The region of Hampshire is home to approximately 86,000 businesses, and the survival rates of new companies are among the highest in the South East and the UK.

Not only is it thriving economically, but its residents enjoy their lives there, earning it a place in the Guardian's 'Top 10 Happiest City in the UK to Work in' in 2016

Top index scores:

Average full-time weekly pay: £632

Average broadband speed: 52MB  

Unemployment rate: 3.7%

Average disposable income per week to residents: £454

 

Southampton

 

4. Carlisle 

The first city in the North West to feature in the top five, Carlisle is known for the beautiful and vast Lake District area, bringing around 15.8 million visitors yearly

Once the largest hat manufacturer in the world (and Samuel L. Jackson's hat of choice), Kangol had a large factory in Carlisle providing jobs for local people.  

And at the moment, the city is home to over 23,000 active businesses and enterprises and micro-businesses. The ambition is to further bolster their local economy with their Local Enterprise Partnership which aims to bring £1.3billion to the region by 2024 – so now could be a great time to pursue your startup. 

Top index scores:

Five-year startup survival rate: 43.2%

Average full-time weekly pay: £560

Average monthly rent for one-bed city apartment: £560

Number of post offices in the city: 1111

 

Carlisle

 

5. Swansea 

After the capital, Cardiff, the second-largest Welsh city, Swansea, has recently seen an influx in digital and technology startups. 

It's picturesque coastal towns and beaches attract tourists keen on surfing, sailing and water-skiing, and keen walkers who can visit 20 various nature reserves. 

Across 2018-2019 the number of active businesses in Swansea grew by 250 to 7,780. The retail sector had the most significant growth share of this, with 13.8% of the business stock in 2018. 

West Wales has rapidly become an affordable hub for small and medium enterprises. The Swansea Bay City region had 11 companies listed on the 2020 Wales Fastest Growth list, which recognises local Welsh businesses' success.  

Top index scores:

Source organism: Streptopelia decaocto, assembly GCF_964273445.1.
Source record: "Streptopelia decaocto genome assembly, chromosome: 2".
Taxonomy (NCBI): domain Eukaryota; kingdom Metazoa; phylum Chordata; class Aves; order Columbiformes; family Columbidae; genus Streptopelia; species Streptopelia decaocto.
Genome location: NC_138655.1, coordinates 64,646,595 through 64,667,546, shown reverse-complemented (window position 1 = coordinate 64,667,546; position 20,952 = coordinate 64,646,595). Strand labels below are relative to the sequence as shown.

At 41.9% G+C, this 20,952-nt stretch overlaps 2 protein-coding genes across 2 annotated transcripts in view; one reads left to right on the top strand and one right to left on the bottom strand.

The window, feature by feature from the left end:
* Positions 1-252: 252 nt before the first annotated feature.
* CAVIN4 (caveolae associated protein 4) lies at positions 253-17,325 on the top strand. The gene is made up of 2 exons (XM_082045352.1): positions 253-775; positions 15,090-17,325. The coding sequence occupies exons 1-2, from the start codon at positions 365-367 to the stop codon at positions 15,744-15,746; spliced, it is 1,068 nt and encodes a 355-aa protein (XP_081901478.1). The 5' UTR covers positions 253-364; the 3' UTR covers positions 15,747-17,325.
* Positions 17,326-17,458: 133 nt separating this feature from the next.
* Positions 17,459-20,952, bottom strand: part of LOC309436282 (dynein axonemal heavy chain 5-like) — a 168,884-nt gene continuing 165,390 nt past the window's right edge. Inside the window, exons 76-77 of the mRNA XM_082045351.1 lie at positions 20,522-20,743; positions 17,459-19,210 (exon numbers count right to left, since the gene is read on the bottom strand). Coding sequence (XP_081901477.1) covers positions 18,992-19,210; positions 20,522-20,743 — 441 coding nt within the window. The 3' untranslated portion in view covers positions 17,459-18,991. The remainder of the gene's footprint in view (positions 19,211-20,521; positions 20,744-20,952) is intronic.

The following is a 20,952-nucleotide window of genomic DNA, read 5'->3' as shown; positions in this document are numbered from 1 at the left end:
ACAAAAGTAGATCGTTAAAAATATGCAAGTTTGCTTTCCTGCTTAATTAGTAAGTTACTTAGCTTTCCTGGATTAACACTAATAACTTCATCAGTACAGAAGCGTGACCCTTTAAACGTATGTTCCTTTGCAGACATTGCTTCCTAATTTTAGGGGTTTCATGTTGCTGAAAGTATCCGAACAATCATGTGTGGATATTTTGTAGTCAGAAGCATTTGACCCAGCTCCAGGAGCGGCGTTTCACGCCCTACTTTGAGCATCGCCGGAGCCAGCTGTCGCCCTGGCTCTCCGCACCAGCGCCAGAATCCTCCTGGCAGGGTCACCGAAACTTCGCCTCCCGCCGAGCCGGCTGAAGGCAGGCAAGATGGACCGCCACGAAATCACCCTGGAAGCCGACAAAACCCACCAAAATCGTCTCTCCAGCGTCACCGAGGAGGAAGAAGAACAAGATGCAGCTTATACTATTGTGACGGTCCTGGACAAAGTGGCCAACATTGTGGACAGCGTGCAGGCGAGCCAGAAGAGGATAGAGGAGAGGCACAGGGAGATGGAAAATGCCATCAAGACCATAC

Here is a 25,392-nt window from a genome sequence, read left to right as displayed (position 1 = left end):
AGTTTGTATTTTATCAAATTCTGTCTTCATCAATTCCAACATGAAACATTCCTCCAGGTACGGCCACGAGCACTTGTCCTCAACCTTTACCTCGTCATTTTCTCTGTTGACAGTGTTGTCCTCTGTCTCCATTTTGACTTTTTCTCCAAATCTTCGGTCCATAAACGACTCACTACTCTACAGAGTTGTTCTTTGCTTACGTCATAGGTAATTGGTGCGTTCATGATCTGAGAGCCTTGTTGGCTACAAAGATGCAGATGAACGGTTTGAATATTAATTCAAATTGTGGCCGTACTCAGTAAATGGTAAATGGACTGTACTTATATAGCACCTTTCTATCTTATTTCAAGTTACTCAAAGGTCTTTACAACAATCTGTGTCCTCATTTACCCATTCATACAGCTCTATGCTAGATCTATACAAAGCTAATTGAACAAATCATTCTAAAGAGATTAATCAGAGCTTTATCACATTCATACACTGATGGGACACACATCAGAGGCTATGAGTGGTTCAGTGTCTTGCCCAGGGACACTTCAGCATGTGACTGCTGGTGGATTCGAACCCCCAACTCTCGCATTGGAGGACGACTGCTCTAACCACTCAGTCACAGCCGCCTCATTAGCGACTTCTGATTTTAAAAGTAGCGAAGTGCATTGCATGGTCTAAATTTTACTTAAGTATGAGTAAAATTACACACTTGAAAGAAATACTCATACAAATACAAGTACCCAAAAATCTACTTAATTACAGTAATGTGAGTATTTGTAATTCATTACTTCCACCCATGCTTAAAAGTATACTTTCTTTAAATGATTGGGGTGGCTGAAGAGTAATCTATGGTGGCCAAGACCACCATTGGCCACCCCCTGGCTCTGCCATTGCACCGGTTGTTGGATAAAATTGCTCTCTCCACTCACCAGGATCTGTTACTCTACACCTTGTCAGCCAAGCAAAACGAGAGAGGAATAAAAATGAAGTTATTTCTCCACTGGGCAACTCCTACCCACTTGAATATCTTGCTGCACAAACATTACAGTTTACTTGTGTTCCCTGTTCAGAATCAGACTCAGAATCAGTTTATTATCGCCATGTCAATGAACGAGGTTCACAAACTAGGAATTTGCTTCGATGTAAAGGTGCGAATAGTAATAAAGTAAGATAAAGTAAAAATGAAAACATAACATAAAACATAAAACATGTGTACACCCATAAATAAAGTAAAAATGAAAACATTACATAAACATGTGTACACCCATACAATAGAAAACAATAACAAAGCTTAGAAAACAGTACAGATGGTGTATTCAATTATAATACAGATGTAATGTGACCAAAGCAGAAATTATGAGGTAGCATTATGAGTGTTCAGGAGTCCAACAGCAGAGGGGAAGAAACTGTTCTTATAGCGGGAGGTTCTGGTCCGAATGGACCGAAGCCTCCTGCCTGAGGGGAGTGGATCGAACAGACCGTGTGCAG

Number of post offices in the city: 2,9497

Average monthly rent for one-bed city apartment: £581.43

Average broadband speed: 62MB

Five-year startup survival rate: 38.3%

 

Swansea


The full index

Rank

City

Population

Total score

1

Gloucester

129,128

162

2

Norwich

140,573

156

3

Southampton

252,520

153

4

Carlisle

108,678

148

5

Swansea

246,993

146

6

Peterborough

202,259

145

7

Portsmouth

214,905

145

8

St Albans

148,452

143

9

Chelmsford

178,388

143

10

Lincoln

99,299

141

11

Canterbury

165,394

139

12

Exeter

131,405

138

13

Nottingham

332,900

138

14

Plymouth

262,100

137

15

Leicester

354,224

136

16

Belfast

343,542

134

17

Lancaster

146,038

132

18

Cambridge

124,798

131

19

Bradford

539,776

131

20

Wolverhampton

263,357

129


Methodology:

A combination of ONS (Population, Region Population, five-year start up survival rate & Unemployment Rate), Commons Library (Avg. weekly pay for full-time workers & Number of post offices within each city), Numbeo (Avg. monthly cost for rent) and Broadband speed data was used to create a remote business index. 

Each element has been assigned a weighted value that contributes to the final index score. The index scores for each city were then ranked to reveal the best cities to start a remote business from.

More about Dojo:

Dojo is part of Paymentsense – a payments provider specialising in helping independent businesses take payments, effortlessly. Based in the UK, and with offices in London, Bristol, Hull, Belfast and Dublin, they currently enable over 50,000 businesses to process more than £12 bn worth of card transactions annually. See our full range of card machines here.